[0006] The high-density capacitor, 3, includes a titanium nitride bottom electrode, 7, a tantalum pentoxide dielectric, 8, and a titanium nitride top electrode, 9. Semiconductor wafer manufacturing processes, such as the fluorocarbon plasma etch or the fluorocarbon clean, cause the growth of titanium fluoride nodules, 4 on the high-density capacitor, 3. These titanium fluoride nodules, 4, may cause capacitor leakage and may also prevent reliable connections between the top electrode, 9, and the metal contacts or interconnects (not shown) that are formed in subsequent manufacturing processes.

[0007] Referring again to the drawings, FIG. 2 shows the same wafer portion, 2, following a sulfuric acid clean that removed the titanium fluoride nodules, 4, from the highdensity capacitor, 3. In the best mode application, a semiconductor wafer is subjected to an additional cleaning process following the typical ash, wet clean, and dry clean processes used to make high-density capacitors, 3. Following the dry clean process (such as a CF4/O2 sidewall clean), the wafer is subjected to a sulfuric acid clean. As an example, a Mercury spray processor (made by FSI) may be used to clean the wafer with sulfuric acid at 55° C. for 10 minutes. However it is within the scope of this invention to perform the clean at any temperature up to 85° C. and for any length of time less than 40 minutes. After the sulfuric acid clean, the wafer is rinsed with deionized water using the same or different machine; and then the wafer is dried.

[0008] Various modifications to the invention as described above are within the scope of the claimed invention. For example, the invention is applicable in semiconductor wafers having different interconnect dielectric and metal materials or configurations. In addition, it is within the scope of this invention to use a sulfuric acid clean for titanium nitride or any other titanium containing surfaces located anywhere on a semiconductor wafer. Furthermore, halogens other than fluorine may be used to clean residues after etch or clean. Such halogens can be used singly or in combination, plus the halogens may exist as part of a larger molecule used in etch or clean processes. Moreover, the invention is applicable to many semiconductor technologies such as Si, BiCMOS, bipolar, SOI, strained silicon, microelectrical mechanical system (“MEMS”), or SiGe.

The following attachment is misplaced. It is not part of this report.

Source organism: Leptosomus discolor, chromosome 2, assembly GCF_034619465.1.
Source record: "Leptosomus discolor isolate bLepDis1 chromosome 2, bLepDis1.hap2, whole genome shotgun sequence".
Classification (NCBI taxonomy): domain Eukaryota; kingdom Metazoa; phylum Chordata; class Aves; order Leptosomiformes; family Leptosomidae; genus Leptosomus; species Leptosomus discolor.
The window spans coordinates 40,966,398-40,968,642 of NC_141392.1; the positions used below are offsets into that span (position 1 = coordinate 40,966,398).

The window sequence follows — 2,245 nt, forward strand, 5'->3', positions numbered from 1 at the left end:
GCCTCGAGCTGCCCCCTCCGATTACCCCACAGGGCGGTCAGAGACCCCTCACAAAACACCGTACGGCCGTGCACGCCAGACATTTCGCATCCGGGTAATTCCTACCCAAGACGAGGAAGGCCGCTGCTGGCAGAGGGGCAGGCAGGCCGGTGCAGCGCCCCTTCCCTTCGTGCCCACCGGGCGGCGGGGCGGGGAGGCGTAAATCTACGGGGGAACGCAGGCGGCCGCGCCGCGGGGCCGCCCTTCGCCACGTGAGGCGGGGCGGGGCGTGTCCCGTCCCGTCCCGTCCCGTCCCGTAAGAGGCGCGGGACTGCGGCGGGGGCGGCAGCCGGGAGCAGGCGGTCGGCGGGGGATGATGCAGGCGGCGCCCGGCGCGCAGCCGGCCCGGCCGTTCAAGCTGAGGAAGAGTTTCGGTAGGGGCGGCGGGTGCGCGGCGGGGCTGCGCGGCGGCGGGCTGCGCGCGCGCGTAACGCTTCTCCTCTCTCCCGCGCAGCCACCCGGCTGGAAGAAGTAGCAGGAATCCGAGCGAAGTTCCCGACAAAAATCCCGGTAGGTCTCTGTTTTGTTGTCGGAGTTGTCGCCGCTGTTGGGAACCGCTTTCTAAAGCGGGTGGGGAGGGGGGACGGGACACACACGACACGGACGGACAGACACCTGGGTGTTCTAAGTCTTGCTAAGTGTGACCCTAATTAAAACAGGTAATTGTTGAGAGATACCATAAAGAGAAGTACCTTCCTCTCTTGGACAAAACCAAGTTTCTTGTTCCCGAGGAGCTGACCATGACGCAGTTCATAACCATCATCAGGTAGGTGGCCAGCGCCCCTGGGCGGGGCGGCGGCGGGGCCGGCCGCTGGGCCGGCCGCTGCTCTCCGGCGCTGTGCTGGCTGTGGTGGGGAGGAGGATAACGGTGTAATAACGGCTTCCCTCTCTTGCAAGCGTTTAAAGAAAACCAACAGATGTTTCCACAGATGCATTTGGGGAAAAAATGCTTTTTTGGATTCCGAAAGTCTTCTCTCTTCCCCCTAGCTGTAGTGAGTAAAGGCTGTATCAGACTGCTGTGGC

[0009] While various embodiments of the present invention have been described above, it should be understood that they have been presented by way of example only, and not limitation. Numerous changes to the disclosed embodiments can be made in accordance with the disclosure herein without departing from the spirit or scope of the invention. Thus, the breadth and scope of the present invention should not be limited by any of the above described embodiments. Rather, the scope of the invention should be defined in accordance with the following claims and their equivalents.